June 13, 2014
Brands continue to up their digital advertising budgets, according to the Interactive Advertising Bureau.
Internet ad revenues reached $11.6 billion in the first quarter of 2014, compared to $9.6 billion from the year-ago period. While the sharp rise is not all that surprising, the increasingly effective nature of digital ads indicates that revenues will keep climbing at double digit intervals.
"Digital advertising is so much more targeted," said Milton Pedraza, CEO of The Luxury Institute, New York. "You can now target people so much more finely than you could a few years ago.
"Relatively speaking, the cost is very competitive," he said. "There's a tremendous amount of online media that you can tap into.
"It's just a revolution, a transformation, in advertising."
Mr. Pedraza is not affiliated with the IAB, but agreed to comment as an industry expert.
The Interactive Advertising Burea was unable to comment. The IAB is comprised of more than 600 media and technology companies that account for selling 86 percent of online advertising in the United States.
Consumers are increasingly dependent on their smartphones, which gives marketers countless opportunities to reach them throughout their daily routines.
Also, since brands continually engage with consumers through social media and other platforms, they can expect a high level of campaign recognition when targeting ads.
Many luxury brands are finding interesting ways to increase click-throughs and post-ad engagement.
For instance, Jaguar of North America leveraged its ongoing British Villains campaign with mobile advertisements on The New York Times, The Wall Street Journal and other publications.
While the ad had a takeover feature displaying a helicopter chase on desktop Web sites, the mobile version was more mundane. The brand has been amassing content for the British Villains campaign for several months and interested readers were able to access the archive with a click-through (see story).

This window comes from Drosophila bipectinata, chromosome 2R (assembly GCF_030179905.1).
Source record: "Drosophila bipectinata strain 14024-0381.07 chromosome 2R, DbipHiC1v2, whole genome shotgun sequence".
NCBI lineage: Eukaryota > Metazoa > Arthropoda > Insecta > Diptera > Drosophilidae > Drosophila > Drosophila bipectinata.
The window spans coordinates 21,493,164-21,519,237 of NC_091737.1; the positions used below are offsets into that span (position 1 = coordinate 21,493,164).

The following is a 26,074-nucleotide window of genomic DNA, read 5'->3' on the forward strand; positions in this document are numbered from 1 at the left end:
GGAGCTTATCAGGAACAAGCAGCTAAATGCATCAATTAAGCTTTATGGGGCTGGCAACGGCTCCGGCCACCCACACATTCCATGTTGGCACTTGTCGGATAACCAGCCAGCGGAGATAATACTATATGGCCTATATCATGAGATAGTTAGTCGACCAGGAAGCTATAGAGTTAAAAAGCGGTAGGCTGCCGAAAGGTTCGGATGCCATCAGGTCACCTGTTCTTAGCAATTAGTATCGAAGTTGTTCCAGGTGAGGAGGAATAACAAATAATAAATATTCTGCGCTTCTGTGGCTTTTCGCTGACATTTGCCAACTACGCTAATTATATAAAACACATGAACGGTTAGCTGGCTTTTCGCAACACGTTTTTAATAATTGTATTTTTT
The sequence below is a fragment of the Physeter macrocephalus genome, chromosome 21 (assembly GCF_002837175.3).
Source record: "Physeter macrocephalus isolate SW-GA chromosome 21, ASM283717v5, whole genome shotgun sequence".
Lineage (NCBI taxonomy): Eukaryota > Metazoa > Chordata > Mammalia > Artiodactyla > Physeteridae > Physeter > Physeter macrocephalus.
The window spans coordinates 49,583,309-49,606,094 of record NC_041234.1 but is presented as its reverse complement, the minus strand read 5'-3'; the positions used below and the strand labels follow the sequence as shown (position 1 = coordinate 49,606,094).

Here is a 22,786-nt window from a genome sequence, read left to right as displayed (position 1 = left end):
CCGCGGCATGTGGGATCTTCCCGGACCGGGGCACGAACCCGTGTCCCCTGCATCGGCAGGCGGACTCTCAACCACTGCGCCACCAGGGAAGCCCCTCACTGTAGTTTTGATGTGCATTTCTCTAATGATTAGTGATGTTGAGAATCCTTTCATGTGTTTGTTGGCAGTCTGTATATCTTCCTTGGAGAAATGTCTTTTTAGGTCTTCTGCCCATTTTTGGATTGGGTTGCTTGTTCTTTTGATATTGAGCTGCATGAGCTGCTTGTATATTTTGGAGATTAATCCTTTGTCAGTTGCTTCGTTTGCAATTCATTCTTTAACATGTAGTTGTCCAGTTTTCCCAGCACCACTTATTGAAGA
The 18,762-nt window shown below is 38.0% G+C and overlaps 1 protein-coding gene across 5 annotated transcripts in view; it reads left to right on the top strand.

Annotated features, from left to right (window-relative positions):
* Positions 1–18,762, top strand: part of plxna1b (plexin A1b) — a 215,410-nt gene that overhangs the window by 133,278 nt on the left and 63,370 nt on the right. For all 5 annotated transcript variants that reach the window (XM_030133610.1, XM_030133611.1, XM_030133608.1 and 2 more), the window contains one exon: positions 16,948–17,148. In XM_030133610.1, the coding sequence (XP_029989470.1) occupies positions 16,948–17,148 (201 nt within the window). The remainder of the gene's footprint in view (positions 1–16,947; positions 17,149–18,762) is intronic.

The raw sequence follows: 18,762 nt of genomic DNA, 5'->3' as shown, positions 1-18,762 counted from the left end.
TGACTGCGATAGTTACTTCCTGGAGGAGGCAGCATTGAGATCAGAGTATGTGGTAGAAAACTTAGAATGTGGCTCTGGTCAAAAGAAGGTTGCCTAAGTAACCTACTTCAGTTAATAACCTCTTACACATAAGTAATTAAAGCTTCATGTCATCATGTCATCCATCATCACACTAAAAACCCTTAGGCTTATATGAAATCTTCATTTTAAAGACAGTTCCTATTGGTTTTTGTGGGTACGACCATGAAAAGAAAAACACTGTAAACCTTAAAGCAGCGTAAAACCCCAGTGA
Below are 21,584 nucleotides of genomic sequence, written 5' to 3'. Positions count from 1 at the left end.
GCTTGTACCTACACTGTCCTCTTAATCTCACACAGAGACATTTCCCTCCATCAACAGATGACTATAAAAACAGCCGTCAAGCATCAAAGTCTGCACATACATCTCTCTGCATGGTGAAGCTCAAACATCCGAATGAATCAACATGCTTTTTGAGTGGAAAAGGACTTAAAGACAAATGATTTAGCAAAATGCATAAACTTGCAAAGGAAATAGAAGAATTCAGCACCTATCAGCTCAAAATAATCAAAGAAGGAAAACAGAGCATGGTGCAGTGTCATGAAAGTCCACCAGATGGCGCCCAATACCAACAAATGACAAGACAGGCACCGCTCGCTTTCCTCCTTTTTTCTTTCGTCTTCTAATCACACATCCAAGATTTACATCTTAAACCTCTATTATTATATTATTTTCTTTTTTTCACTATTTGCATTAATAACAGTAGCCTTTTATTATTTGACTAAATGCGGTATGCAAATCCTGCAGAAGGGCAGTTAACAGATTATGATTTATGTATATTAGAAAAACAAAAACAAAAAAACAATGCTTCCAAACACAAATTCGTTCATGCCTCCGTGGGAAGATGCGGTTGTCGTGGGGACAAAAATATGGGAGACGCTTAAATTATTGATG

A chief focus for brands crafting digital ads is how to maximize click-throughs. For mobile users, ecommerce and content heavy landing pages can deter engagement.
One promising development is the incorporation of mobile wallet incentives. By providing a scannable mobile wallet option, brands do not have to worry about consumers disenchanted with the landing page and can increase the chance that those on-the-go return to the brand for engagement.
Mobile seems to be heading in the direction of facilitating in-store activity rather than directly generating sales.
Brands and retailers should use mobile to guide the consumer journey instead of viewing revenue as the central metric, according to a top analyst from Forrester Research at the Mcommerce Summit: State of Mobile Commerce 2014.
Companies win and lose consumer loyalty during “mobile moments,” those brief occasions when powerful impressions can be made. Understanding the step-by-step journey of a consumer as she engages with a company helps to uncover where, when and why these mobile moments emerge (see story).
Finding the right balance
As content continues to proliferate online, consumers are increasingly hard-pressed to distinguish between credible sources and those masquerading as credible, according to a panel at ad:tech San Francisco.
The “Trusted versus Branded in a Content Saturated World” session discussed the importance of locating credible sources and avoiding an overtly self-promotional style. While user reviews are often touted as a beacon for consumers, the panel concluded that independent expert content still holds the most sway (see story).
Indeed, as brands develop larger social media communities, bringing in expert content and deploying expertly crafted ads will be key to maintaining interest.
On the other side of the marketing sphere, print will likely continue to decline.
"Print, while still effective, is over-indexed, especially with luxury brands that are spending a lot more than they should," Mr. Pedraza said.
Joe McCarthy, editorial assistant on Luxury Daily, New York